Who was Blackie?
For 28 years you couldn’t leave or
return to Belvedere or Tiburon, California, without
passing a swaybacked horse named Blackie. A cavalry horse in
his youth, Blackie later became a cutting horse at rodeos,
appearing in the Salinas, California, rodeo although his owner,
Anthony Connell, doesn’t
remember the year. He was retired to a private pasture at the
corner of Tiburon Boulevard and Trestle Glen Road when he was
12 years old. Mr. Connell visited him daily, as did children
and adults alike who could be seen regularly feeding Blackie
apples, carrots, and sugar cubes.
who lived in the area when Blackie was alive considered
him as belonging to everyone. In spite of his age and swaybacked
condition, many felt he still exhibited a military air and
pride that came from having been a great horse in his early
years. Back then the Army stabled horses at the Presidio. In
the spring they saddled up, rode to Yosemite, and patrolled
the park all summer. When winter arrived they returned to the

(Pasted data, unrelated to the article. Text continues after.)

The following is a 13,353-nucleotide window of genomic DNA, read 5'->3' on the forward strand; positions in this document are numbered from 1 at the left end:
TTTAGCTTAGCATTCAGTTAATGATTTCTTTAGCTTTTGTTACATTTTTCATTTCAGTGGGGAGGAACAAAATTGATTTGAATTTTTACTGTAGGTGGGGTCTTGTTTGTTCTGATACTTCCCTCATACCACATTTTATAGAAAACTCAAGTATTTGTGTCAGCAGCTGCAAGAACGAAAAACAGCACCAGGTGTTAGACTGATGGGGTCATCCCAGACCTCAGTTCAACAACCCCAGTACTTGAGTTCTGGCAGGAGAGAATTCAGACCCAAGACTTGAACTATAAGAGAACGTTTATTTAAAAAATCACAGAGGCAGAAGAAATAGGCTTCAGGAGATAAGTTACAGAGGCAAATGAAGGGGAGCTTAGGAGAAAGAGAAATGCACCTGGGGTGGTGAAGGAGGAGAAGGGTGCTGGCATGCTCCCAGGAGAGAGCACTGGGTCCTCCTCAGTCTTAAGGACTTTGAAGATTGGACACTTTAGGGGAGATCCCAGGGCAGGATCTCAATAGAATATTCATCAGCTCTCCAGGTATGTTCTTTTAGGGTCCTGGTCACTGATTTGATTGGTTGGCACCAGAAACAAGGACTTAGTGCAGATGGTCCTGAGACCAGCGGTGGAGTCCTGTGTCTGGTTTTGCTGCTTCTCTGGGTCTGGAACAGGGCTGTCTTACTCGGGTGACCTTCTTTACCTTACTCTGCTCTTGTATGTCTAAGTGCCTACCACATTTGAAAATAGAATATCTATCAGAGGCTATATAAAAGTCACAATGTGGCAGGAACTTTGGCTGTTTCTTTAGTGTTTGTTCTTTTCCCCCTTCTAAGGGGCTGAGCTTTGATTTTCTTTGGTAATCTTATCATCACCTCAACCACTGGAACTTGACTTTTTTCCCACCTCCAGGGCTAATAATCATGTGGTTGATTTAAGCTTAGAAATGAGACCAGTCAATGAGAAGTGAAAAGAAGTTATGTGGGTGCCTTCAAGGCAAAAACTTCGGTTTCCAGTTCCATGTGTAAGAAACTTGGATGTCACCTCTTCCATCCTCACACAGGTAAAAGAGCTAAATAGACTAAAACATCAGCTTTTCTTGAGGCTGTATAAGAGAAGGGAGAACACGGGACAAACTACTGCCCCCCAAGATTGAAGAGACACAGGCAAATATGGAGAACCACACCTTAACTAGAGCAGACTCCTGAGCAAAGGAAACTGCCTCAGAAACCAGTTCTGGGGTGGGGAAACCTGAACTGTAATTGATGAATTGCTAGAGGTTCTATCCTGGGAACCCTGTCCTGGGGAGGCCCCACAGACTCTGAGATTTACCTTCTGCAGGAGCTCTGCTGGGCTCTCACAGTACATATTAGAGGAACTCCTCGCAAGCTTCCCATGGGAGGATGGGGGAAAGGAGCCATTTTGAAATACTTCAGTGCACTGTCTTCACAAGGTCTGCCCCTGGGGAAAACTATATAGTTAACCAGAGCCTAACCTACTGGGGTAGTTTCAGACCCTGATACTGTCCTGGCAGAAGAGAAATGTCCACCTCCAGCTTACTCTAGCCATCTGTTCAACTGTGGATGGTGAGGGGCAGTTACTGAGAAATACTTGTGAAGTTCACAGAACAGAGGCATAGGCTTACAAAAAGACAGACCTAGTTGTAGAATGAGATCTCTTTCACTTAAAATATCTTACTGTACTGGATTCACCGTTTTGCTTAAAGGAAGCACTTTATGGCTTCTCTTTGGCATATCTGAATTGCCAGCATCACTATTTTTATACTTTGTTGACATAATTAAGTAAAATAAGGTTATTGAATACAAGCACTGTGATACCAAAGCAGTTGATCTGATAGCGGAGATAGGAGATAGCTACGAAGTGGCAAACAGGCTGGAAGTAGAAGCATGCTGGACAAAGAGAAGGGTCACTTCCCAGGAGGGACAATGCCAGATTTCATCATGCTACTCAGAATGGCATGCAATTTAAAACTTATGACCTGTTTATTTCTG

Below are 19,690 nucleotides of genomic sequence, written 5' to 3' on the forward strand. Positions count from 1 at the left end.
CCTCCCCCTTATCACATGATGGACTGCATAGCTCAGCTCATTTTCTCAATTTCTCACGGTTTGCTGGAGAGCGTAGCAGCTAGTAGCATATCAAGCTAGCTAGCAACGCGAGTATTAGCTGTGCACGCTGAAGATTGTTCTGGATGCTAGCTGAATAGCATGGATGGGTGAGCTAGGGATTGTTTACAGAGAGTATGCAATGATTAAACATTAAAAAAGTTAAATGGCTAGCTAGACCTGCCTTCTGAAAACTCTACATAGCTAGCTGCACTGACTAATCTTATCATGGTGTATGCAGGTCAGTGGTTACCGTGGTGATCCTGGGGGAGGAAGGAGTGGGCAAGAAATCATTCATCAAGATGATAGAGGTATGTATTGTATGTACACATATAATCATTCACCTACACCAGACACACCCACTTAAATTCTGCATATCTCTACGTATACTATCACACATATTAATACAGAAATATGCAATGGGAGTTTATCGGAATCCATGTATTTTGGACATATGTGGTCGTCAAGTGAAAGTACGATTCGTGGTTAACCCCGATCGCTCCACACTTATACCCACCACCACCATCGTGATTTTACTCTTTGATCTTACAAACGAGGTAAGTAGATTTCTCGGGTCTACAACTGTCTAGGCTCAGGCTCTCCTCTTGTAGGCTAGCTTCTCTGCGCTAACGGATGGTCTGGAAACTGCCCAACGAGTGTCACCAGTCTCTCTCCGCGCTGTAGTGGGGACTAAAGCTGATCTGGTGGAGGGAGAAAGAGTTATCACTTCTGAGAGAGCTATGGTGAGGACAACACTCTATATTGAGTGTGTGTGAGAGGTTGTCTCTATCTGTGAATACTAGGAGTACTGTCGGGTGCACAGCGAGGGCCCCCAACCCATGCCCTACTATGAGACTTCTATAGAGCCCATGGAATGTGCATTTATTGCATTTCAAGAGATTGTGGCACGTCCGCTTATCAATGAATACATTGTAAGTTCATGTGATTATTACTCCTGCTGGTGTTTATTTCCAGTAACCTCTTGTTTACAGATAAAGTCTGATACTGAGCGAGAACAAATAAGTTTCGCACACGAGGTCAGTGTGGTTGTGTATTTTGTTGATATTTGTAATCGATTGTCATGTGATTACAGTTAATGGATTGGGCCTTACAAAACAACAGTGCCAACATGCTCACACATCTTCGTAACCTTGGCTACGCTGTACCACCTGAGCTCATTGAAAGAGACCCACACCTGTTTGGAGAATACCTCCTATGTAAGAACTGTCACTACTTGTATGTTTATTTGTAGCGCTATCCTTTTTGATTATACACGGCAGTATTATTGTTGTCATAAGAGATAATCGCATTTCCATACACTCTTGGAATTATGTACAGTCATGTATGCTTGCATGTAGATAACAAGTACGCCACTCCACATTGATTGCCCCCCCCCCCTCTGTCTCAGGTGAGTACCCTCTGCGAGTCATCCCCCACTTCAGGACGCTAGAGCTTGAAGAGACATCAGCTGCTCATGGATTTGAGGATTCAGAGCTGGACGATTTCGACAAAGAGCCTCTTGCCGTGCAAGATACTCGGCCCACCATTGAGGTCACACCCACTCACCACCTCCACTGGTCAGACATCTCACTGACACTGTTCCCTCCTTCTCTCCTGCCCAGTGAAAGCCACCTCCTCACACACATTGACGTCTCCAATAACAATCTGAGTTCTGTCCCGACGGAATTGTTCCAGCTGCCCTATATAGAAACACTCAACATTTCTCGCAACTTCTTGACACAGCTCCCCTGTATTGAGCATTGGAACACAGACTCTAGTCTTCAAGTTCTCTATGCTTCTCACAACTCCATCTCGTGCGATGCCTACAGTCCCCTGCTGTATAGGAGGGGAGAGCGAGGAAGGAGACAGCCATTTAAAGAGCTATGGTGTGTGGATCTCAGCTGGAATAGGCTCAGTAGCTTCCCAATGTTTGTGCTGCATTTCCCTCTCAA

Presidio. Blackie was one of the horses used on this detail.
It was a sad day when Blackie
February 27, 1966. The Marin County Health Department approved
his burial in the pasture where to this day his grave is marked
by a simple cross and a memorial plaque made possible by contributions
from concerned citizens of the peninsula. Blackie lived for 40
years, which is unusual for a horse. It was love that sustained
him, the love he received from old-timers and newcomers alike.
Thanks to a wonderful gift by the family of
Gordon Strawbridge, Tiburon's first mayor, the Tiburon Peninsula
Foundation erected a life-sized sculpture of Blackie in his pasture
which is visible to all who drive by. Erected in June of 1995
in what is now known as Blackie's Pasture, the life-size bronze
statue was created by the noted Bay Area artist, Albert Guibara
to honor Tiburon's beloved "mascot" Blackie.
For more information about Blackie and Blackie's
Pasture, go to the Tiburon
Peninsula Foundation website.